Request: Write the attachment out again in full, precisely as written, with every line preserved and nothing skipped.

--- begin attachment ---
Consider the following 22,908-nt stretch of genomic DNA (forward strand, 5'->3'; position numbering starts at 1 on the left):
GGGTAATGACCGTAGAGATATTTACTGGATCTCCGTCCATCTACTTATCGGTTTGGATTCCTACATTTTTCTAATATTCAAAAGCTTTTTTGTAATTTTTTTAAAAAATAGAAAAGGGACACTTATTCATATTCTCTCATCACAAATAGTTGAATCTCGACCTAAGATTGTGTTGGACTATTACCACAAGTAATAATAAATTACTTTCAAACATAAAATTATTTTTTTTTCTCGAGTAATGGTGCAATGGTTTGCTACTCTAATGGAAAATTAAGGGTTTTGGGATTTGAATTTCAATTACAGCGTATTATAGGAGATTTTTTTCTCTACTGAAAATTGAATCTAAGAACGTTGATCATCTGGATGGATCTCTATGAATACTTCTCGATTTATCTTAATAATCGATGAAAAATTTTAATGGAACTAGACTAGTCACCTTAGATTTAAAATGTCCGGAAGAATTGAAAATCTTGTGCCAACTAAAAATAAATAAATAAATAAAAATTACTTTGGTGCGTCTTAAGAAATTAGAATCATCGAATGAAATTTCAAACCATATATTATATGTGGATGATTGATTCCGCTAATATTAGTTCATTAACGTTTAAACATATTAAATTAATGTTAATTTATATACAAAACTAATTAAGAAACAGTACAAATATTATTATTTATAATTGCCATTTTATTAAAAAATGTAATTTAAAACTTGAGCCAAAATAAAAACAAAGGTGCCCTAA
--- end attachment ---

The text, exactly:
Consider the following 22,908-nt stretch of genomic DNA (forward strand, 5'->3'; position numbering starts at 1 on the left):
GGGTAATGACCGTAGAGATATTTACTGGATCTCCGTCCATCTACTTATCGGTTTGGATTCCTACATTTTTCTAATATTCAAAAGCTTTTTTGTAATTTTTTTAAAAAATAGAAAAGGGACACTTATTCATATTCTCTCATCACAAATAGTTGAATCTCGACCTAAGATTGTGTTGGACTATTACCACAAGTAATAATAAATTACTTTCAAACATAAAATTATTTTTTTTTCTCGAGTAATGGTGCAATGGTTTGCTACTCTAATGGAAAATTAAGGGTTTTGGGATTTGAATTTCAATTACAGCGTATTATAGGAGATTTTTTTCTCTACTGAAAATTGAATCTAAGAACGTTGATCATCTGGATGGATCTCTATGAATACTTCTCGATTTATCTTAATAATCGATGAAAAATTTTAATGGAACTAGACTAGTCACCTTAGATTTAAAATGTCCGGAAGAATTGAAAATCTTGTGCCAACTAAAAATAAATAAATAAATAAAAATTACTTTGGTGCGTCTTAAGAAATTAGAATCATCGAATGAAATTTCAAACCATATATTATATGTGGATGATTGATTCCGCTAATATTAGTTCATTAACGTTTAAACATATTAAATTAATGTTAATTTATATACAAAACTAATTAAGAAACAGTACAAATATTATTATTTATAATTGCCATTTTATTAAAAAATGTAATTTAAAACTTGAGCCAAAATAAAAACAAAGGTGCCCTAA